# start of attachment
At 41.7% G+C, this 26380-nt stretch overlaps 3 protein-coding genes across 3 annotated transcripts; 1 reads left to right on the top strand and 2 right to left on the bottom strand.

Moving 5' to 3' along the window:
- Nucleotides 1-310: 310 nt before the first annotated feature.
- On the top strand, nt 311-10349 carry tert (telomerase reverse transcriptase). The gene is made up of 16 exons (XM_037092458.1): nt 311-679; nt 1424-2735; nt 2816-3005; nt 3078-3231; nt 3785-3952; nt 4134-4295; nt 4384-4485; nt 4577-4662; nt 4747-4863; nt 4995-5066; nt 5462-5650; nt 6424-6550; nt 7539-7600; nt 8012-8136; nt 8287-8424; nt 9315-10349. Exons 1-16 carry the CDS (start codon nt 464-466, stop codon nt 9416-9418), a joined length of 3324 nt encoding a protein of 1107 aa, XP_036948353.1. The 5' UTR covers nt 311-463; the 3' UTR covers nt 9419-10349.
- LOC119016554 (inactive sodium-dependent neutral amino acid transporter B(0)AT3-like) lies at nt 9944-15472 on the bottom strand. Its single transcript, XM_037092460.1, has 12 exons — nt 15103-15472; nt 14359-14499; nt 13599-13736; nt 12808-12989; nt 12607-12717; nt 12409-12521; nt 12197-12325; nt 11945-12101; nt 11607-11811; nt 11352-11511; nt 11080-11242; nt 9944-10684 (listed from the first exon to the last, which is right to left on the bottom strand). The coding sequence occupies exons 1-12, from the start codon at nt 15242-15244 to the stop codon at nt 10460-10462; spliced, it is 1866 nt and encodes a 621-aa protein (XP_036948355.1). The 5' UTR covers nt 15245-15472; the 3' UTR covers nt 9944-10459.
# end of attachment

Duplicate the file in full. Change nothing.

At 41.7% G+C, this 26380-nt stretch overlaps 3 protein-coding genes across 3 annotated transcripts; 1 reads left to right on the top strand and 2 right to left on the bottom strand.

Moving 5' to 3' along the window:
- Nucleotides 1-310: 310 nt before the first annotated feature.
- On the top strand, nt 311-10349 carry tert (telomerase reverse transcriptase). The gene is made up of 16 exons (XM_037092458.1): nt 311-679; nt 1424-2735; nt 2816-3005; nt 3078-3231; nt 3785-3952; nt 4134-4295; nt 4384-4485; nt 4577-4662; nt 4747-4863; nt 4995-5066; nt 5462-5650; nt 6424-6550; nt 7539-7600; nt 8012-8136; nt 8287-8424; nt 9315-10349. Exons 1-16 carry the CDS (start codon nt 464-466, stop codon nt 9416-9418), a joined length of 3324 nt encoding a protein of 1107 aa, XP_036948353.1. The 5' UTR covers nt 311-463; the 3' UTR covers nt 9419-10349.
- LOC119016554 (inactive sodium-dependent neutral amino acid transporter B(0)AT3-like) lies at nt 9944-15472 on the bottom strand. Its single transcript, XM_037092460.1, has 12 exons — nt 15103-15472; nt 14359-14499; nt 13599-13736; nt 12808-12989; nt 12607-12717; nt 12409-12521; nt 12197-12325; nt 11945-12101; nt 11607-11811; nt 11352-11511; nt 11080-11242; nt 9944-10684 (listed from the first exon to the last, which is right to left on the bottom strand). The coding sequence occupies exons 1-12, from the start codon at nt 15242-15244 to the stop codon at nt 10460-10462; spliced, it is 1866 nt and encodes a 621-aa protein (XP_036948355.1). The 5' UTR covers nt 15245-15472; the 3' UTR covers nt 9944-10459.